Embryonic stem cells are an excellent model of a system in which coordination of time and place between the processes is crucial. Those cells can keep dividing indefinitely and remain undifferentiated, but once they receive the right signal, they can differentiate into any cell in the body. In an attempt to answer our research question – or, more specifically, what mediates the interaction between different cellular regulations – we chose to concentrate on human embryonic stem cells and tried to identify new RBPs that mediate the various regulation processes by using a combination of computational and experimental approaches.
For the purposes of the study, we established an experimental lab and integrated it with the existing bioinformatic one. Together we developed adjusted experimental and computational methodologies to deal with the research challenges. That approach helped us find many potential candidates which are being studied at the lab as we speak.”

What appealed to you about the lab / this project?ֿ
“In my B.Sc., I did a double major in Biotechnology and Economics – not because I liked Economics, but because I thought we biologists could use a better mathematical and statistical background. As I was looking for a lab for my M.Sc., I thought one that was studying RNA and combining molecular and computational biology would be a perfect match for me. Lucky for me, Yael thought the same.”

Any interesting stories from this research?
“Four years ago, I went to Germany to study a method that helps find protein interactions with RNA (CLIP). When I came back to Israel, I bought a bottle of whiskey that I was planning to open as soon as the CLIP would work. After a year and a half of hard and frustrating work, it finally worked, and we got some good and interesting results (see Figure 2 in the article). Unfortunately, it happened exactly on the day my grandmother died. The bottle opening was postponed until the publication of the paper, and I’m glad to inform you it was ceremoniously opened last week!”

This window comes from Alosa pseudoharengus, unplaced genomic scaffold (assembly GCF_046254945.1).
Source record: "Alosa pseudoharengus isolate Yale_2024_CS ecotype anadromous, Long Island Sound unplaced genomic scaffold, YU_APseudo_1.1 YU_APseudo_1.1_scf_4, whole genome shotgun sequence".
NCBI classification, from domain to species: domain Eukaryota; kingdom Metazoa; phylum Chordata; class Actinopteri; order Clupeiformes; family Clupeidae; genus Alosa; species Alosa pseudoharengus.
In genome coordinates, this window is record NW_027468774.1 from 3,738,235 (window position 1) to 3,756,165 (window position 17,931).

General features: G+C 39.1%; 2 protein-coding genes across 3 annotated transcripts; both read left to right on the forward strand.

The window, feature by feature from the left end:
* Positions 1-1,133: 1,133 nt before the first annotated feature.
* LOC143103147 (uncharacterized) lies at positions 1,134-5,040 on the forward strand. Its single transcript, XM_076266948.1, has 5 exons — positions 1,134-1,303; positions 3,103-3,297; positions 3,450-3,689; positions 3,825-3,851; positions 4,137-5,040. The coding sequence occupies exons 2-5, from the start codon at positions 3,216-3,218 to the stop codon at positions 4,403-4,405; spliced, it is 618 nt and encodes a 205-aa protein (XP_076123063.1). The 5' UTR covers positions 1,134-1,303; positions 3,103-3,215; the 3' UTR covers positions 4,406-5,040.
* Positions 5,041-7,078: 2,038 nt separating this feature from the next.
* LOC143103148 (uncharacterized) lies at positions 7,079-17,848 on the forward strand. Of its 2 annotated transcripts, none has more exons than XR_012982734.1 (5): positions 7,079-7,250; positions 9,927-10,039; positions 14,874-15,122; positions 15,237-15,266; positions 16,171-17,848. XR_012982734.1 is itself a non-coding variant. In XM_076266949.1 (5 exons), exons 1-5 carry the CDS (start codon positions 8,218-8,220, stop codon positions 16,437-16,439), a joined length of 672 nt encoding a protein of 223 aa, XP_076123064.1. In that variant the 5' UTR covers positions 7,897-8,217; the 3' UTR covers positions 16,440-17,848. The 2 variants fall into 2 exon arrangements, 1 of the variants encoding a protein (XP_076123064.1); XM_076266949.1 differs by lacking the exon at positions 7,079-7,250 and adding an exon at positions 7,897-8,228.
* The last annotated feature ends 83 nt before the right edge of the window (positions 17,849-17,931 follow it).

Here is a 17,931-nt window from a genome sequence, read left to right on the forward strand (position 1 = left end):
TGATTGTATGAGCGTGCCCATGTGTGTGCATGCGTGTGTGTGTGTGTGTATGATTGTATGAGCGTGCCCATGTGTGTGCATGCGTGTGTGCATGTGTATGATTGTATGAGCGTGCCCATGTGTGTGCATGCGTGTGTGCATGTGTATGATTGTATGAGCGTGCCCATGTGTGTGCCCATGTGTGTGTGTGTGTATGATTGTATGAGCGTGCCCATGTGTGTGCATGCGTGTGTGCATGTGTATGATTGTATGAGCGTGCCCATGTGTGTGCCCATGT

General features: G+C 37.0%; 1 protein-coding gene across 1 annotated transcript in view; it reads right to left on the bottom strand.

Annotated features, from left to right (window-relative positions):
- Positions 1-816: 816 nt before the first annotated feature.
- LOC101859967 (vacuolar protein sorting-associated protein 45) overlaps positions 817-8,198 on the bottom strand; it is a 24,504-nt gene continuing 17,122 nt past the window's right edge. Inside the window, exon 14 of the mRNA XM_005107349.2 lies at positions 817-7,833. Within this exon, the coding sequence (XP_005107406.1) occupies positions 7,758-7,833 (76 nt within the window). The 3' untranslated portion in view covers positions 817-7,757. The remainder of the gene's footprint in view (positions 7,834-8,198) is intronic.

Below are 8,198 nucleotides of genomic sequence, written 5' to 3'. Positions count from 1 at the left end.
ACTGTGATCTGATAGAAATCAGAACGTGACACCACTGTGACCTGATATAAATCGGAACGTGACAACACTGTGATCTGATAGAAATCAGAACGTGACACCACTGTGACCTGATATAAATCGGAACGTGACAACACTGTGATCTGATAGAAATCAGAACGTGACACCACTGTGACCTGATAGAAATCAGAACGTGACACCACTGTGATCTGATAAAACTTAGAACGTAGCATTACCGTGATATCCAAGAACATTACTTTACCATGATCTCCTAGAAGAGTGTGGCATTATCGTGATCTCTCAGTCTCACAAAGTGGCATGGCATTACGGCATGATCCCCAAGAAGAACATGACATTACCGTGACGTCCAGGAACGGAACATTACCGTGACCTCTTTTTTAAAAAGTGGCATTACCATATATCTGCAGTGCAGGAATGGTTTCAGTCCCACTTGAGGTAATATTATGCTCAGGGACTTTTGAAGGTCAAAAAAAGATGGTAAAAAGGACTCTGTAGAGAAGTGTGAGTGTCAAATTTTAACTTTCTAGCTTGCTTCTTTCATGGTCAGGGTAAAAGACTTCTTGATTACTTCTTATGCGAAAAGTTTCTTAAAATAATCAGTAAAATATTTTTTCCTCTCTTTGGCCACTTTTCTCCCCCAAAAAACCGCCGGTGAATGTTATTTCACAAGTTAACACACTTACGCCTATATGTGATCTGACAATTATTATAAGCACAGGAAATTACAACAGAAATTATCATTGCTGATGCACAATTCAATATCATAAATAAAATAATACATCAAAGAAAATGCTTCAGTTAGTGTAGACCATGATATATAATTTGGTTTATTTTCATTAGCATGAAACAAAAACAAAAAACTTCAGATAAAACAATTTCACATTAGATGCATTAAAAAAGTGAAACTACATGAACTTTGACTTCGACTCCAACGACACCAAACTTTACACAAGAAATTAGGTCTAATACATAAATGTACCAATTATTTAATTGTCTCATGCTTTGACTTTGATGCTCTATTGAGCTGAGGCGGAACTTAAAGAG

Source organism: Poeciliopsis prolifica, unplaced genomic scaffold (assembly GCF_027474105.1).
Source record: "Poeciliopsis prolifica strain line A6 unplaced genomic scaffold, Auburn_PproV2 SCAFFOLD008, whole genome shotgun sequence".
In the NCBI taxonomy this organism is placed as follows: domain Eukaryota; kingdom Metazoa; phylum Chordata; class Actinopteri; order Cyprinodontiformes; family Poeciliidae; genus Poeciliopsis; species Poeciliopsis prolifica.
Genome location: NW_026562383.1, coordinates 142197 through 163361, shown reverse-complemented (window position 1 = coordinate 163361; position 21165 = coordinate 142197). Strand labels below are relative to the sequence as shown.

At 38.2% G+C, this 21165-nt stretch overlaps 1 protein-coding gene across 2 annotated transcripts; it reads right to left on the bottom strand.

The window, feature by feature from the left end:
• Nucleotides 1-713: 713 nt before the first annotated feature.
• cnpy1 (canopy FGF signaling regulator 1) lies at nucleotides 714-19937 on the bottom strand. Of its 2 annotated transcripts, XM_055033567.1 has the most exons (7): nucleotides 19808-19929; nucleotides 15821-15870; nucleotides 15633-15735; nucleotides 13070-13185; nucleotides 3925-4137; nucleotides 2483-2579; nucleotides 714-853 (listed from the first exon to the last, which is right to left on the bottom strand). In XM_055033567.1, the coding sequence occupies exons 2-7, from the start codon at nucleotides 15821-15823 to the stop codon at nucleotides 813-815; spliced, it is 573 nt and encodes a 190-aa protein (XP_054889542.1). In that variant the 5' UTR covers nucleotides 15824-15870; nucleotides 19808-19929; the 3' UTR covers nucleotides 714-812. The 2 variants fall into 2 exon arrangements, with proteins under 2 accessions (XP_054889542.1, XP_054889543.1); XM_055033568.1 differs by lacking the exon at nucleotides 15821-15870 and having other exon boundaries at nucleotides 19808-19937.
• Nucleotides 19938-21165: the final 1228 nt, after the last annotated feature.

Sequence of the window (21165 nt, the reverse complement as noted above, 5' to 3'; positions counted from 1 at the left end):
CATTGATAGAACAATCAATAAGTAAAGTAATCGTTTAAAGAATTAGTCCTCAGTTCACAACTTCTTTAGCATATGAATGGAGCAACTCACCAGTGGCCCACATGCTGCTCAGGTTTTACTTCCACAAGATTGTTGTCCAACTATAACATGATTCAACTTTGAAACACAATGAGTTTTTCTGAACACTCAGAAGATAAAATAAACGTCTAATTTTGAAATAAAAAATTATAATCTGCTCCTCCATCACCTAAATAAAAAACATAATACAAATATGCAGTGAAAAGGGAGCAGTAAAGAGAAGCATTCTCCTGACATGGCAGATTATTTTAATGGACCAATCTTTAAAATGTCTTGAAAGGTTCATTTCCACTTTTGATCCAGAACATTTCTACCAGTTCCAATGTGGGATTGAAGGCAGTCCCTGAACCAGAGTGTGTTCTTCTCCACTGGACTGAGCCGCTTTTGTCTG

How important would you say creativity is in science? It doesn’t all start and end with numbers and measurements, does it? Are there any additional elements in one’s attitude/thinking/skills that may help advance scientific breakthroughs?
“Wow, for me it’s extremely important. Professional literature and conventional methods can only get you so far, but for innovative research you need an innovative approach, something you can’t just read up on in the literature. From that point on, to move forward, you need to understand the basic science and use your imagination to make unorthodox combinations of ideas and techniques.
In this research we tried to adapt the CLIP to our needs, and for a long while we couldn’t manage to improve its efficacy so it would work for proteins that bind little RNA. The enlightenment came to me as I was hiking Mount Carmel, and tried to imagine I was an RNA molecule trying to detach itself from the membrane. This led to a major breakthrough in our research, and I’m extremely proud of it to this day.”

What do you do when you’re not doing science?
“Tweet about science and make coffee and cakes. My wife, Anna, says I never stop doing science, even in my free time.”

What is the one thing no one knows about you?
“When I was a kid, I participated in a Shakespearean play at the Cameri Theater as a choir boy (I won’t tell you the name of the play, to spare myself the embarrassment).”
What do you want to be when you grow up? “A scientist.”

Seriously now, what are your career plans?
“I’ll start with a postdoc and see how it goes. I would very much like to pursue a career in research, but I know the academy is a very competitive field, so I’m hoping to find the right place for me and enjoy it…”
Any tips for new students? “Go study Computer Science (less competition for me…)” (LOL)